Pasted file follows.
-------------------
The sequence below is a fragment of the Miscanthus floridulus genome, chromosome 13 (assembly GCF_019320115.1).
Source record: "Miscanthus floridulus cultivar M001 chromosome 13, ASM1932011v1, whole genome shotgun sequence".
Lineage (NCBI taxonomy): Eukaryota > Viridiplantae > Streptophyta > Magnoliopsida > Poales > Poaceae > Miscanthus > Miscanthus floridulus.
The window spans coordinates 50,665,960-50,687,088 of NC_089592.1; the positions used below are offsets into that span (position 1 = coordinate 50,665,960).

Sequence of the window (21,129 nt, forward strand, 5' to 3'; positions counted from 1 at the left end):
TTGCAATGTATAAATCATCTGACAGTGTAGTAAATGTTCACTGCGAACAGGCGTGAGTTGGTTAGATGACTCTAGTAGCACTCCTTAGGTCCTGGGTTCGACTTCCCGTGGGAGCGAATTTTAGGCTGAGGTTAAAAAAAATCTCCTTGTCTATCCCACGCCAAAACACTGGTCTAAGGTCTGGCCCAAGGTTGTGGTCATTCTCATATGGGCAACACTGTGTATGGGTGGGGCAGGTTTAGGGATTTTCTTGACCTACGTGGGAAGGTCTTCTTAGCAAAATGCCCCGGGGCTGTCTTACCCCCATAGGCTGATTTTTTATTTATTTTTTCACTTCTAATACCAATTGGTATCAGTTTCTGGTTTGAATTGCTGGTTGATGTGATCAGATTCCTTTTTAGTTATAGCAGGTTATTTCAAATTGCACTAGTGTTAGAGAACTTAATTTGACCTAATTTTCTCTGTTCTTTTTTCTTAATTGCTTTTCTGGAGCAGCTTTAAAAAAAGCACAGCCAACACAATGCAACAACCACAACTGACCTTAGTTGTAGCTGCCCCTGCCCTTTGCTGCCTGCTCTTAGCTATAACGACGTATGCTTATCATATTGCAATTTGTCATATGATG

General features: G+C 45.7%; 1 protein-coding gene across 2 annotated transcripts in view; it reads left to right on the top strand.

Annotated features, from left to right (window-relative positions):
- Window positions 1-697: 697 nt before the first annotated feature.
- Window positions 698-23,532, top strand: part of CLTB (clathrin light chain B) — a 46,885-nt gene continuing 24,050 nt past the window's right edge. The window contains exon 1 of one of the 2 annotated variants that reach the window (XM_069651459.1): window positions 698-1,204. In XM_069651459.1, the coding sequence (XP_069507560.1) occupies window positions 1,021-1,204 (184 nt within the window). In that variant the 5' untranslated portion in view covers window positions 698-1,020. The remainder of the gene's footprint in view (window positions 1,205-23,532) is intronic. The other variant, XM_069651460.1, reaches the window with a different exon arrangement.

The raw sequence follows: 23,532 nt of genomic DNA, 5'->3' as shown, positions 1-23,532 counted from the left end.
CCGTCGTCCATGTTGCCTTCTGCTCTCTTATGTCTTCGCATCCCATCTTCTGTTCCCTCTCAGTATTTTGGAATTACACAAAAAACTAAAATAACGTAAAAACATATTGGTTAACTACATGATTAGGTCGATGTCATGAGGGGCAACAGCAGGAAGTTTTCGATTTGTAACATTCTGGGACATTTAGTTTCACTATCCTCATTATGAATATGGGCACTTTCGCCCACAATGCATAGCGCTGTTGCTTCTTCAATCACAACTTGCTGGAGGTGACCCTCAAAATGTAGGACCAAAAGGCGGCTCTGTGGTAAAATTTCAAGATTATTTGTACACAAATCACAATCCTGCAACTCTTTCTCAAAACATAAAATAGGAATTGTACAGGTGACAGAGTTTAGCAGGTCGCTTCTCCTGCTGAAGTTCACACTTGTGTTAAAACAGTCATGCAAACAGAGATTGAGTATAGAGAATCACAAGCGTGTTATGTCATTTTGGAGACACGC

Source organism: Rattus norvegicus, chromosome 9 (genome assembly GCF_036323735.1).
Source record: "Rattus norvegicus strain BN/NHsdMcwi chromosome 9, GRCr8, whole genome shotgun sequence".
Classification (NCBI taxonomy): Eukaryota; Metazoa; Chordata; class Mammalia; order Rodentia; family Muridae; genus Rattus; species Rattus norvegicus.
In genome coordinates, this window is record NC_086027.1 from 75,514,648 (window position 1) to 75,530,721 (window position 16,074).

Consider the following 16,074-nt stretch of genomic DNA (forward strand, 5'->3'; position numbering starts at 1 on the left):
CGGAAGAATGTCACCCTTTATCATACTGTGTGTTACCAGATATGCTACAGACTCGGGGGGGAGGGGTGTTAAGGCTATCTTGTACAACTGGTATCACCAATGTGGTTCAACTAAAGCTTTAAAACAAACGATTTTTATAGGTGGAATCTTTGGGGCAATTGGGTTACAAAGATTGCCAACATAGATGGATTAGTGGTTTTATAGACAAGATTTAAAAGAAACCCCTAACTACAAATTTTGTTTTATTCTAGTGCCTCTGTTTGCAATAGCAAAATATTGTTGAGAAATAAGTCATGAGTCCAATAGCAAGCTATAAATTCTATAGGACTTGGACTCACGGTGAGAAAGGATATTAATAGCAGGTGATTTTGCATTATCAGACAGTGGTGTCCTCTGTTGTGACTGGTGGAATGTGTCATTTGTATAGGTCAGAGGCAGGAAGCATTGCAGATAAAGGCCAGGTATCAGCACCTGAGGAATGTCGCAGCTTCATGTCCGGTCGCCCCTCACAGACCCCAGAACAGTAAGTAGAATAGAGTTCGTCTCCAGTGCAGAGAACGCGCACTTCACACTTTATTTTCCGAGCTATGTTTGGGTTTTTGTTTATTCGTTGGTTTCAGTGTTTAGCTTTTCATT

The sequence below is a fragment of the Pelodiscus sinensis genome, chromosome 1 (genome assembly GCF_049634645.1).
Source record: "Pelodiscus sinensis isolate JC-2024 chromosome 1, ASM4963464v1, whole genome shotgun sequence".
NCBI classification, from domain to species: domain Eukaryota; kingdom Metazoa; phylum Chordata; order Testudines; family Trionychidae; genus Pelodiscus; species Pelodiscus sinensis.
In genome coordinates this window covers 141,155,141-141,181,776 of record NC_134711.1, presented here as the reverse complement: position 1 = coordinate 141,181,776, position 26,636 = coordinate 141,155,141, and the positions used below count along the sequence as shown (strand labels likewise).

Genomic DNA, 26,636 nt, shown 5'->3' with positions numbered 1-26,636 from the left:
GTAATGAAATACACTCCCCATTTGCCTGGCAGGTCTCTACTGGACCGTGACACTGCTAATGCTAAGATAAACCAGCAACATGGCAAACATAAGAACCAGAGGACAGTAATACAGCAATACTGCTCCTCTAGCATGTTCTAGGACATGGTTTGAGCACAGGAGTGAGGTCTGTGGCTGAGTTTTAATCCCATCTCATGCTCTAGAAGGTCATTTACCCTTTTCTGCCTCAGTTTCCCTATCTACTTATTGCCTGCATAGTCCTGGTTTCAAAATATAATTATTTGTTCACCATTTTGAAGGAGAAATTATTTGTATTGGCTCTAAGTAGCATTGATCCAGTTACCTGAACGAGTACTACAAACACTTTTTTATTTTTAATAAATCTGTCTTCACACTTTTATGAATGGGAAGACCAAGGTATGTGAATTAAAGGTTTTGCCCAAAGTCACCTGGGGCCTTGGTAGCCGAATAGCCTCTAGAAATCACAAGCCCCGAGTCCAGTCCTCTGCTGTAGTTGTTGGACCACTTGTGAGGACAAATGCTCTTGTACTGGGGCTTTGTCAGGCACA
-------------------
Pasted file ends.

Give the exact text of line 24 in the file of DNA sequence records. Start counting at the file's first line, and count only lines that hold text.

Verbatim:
GTAATGAAATACACTCCCCATTTGCCTGGCAGGTCTCTACTGGACCGTGACACTGCTAATGCTAAGATAAACCAGCAACATGGCAAACATAAGAACCAGAGGACAGTAATACAGCAATACTGCTCCTCTAGCATGTTCTAGGACATGGTTTGAGCACAGGAGTGAGGTCTGTGGCTGAGTTTTAATCCCATCTCATGCTCTAGAAGGTCATTTACCCTTTTCTGCCTCAGTTTCCCTATCTACTTATTGCCTGCATAGTCCTGGTTTCAAAATATAATTATTTGTTCACCATTTTGAAGGAGAAATTATTTGTATTGGCTCTAAGTAGCATTGATCCAGTTACCTGAACGAGTACTACAAACACTTTTTTATTTTTAATAAATCTGTCTTCACACTTTTATGAATGGGAAGACCAAGGTATGTGAATTAAAGGTTTTGCCCAAAGTCACCTGGGGCCTTGGTAGCCGAATAGCCTCTAGAAATCACAAGCCCCGAGTCCAGTCCTCTGCTGTAGTTGTTGGACCACTTGTGAGGACAAATGCTCTTGTACTGGGGCTTTGTCAGGCACA